You are perfect just as you are. And you could use a little improvement.
— Shunryu Suzuki Roshi
It’s Fryderyk Franciszek Chopin’s birthday, a major holiday in my calendar.
A while back I was taking another look at a biography of Chopin from the 2000s, in which the author summed up her subject as “a failed life redeemed by art.”
Think about that for a moment before you read on. A failed life.
OCD-like as I am, I got stuck on that phrase. First, we should all fail so awfully as Chopin, shouldn’t we. But seriously, what would constitute a failed life? I cannot think of very many circumstances in which that could be said of someone. Even in the case of a mass murderer, there would always be the chance of redemption (and that person might have been very successful at mass murdering). The only time that I might say a life truly failed would be if it never got started— if a child died in the womb or at birth. Even then, there might have been some point to that life while it existed, in that it had effects on the lives of its parents and perhaps others.
It is worth spending some time on this issue because it seems that most people, most of the time, tend to believe that they are failing, or at least that they are not succeeding sufficiently. I often feel very much that way myself, despite recent days of great “success” in my practice and a patient calling and telling me how well he had done when I treated him. Our temporal ideas of success and failure are relative, slippery, malleable, and ultimately have little if any meaning. Better not to get overly involved with them. Let’s explore and explode some of them.
The author of the Chopin biography was comparing him to a certain type of Romantic-period literary hero. It was convenient, I suppose. We fit facts into our stories and organize them around preconceived themes all the time. The story, in this case, has to do in large part with love gone wrong. If we look at success and failure through this lens, poor Beethoven comes off even worse, and most of us would receive questionable grades. Is a person who’s been through a divorce a failure? How about a person who remains single throughout life? A celibate clergy member? This is not a very useful filter.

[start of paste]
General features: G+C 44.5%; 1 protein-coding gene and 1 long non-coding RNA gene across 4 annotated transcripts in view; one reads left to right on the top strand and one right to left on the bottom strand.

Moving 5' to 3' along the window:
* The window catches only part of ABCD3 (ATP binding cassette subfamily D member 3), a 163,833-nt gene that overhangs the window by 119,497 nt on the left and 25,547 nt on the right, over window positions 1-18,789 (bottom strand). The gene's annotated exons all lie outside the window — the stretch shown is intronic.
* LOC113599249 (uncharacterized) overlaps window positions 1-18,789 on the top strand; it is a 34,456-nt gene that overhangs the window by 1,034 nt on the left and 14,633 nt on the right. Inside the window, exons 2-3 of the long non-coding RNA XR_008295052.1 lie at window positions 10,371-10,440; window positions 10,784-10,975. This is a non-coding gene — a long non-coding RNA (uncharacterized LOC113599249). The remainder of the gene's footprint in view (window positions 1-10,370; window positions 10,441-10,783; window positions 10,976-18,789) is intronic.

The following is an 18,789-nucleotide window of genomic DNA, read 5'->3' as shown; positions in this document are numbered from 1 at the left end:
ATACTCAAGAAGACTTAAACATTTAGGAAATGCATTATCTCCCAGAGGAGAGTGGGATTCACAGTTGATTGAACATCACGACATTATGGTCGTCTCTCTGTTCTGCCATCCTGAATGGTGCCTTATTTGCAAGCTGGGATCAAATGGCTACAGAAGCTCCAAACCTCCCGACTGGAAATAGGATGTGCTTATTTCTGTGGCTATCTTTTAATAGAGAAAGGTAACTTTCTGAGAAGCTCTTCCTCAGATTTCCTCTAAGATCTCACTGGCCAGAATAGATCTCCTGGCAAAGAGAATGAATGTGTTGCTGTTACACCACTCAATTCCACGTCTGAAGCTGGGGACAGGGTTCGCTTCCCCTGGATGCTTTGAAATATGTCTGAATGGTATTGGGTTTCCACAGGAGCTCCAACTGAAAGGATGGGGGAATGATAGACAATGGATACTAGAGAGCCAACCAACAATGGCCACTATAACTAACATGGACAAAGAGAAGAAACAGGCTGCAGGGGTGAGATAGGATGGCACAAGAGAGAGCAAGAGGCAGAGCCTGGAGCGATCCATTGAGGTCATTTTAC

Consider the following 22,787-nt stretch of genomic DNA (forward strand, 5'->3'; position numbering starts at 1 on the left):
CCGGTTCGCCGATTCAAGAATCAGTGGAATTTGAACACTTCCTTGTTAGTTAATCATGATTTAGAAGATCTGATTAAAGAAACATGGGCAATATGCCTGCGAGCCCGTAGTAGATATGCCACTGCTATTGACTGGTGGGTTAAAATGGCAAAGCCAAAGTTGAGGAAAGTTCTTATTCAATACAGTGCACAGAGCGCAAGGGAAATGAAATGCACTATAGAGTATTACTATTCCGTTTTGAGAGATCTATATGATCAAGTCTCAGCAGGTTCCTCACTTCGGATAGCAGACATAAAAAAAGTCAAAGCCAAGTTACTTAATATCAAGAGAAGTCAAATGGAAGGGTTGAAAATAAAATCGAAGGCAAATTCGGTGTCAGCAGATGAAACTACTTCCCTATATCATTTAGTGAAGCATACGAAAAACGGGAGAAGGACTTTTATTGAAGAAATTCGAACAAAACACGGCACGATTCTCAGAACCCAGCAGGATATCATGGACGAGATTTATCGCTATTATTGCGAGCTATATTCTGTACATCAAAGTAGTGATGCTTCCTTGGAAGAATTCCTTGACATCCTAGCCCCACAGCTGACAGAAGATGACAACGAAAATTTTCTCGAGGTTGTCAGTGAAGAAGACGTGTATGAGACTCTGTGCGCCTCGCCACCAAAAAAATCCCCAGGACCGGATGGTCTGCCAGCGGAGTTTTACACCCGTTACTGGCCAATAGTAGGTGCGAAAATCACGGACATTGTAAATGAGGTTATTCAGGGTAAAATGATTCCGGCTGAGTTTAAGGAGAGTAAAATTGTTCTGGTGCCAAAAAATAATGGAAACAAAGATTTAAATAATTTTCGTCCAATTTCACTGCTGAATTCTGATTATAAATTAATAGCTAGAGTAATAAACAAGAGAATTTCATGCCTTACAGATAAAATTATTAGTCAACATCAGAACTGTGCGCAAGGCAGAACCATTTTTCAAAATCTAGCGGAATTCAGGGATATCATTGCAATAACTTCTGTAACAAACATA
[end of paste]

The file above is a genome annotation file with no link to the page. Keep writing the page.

One might postulate that being loved in a more general sense is a sign of success in life, but then, some people who are bucking trends and rocking boats may be doing critically important work but be widely hated for it.
Financial failure, maybe? Our society certainly pays a lot of attention to that. Chopin made a lot of money for a while there, until he became too sick to work, so he’s kind of safe on that score. But we all know very well that there are both great humanitarians and total scuzzbags who have made a lot of money. Not a good measure of a life.
Reproduction, perhaps? In terms of a stripped-down view of evolutionary biology, all that matters is that you pass on copies of your genes to the next generation. Chopin didn’t manage that, but then, since he probably had a very adverse genetic disorder, that may be just as well. OK, that’s a biological fail (though descendants of his sister are around today). But this measure would mean that the Duggars are incredible successes, and your stomach is probably churning as hard as mine at that thought. Chopin’s artistic “children” are surviving quite nicely and have had many descendants of their own. Human life has far more complex effects than mere genetic replication. Passing on one’s thoughts is likely more important in the long run for humans than passing on one’s genes.
Teaching is a hugely significant way of passing on thoughts. Chopin did a great deal of that, and the community of pianists continues to learn in depth from him by playing and studying his work.
What would constitute failure for you? Whatever that is, is it a true measure, or have you received it from the world without examination? A case can be made that if you have enough to eat and a roof over your head, you have already succeeded big time in a fundamental and crucial way. If you have strong connections with other humans, you’re in even better shape.
Jim Carrey put it this way: “I’ve often said that I wish people could realize all their dreams and wealth and fame so that they can see that it’s not where you’re gonna find your sense of completion. I can tell you from experience the effect you have on others is the most valuable currency there is, because everything you gain in life will rot, and fall apart, and all that will be left of you is what was in your heart.”*
I think Suzuki Roshi nailed the truth superbly with his famous aphorism. For the essential, real, universal You, there is nothing to do, nothing to be or to become. For the everyday, changing mirage of you, there is always the potential to develop further. We can fully accept the present self while still moving toward what may turn out to be a quite different self. We aren’t finished— even at death— so we haven’t failed.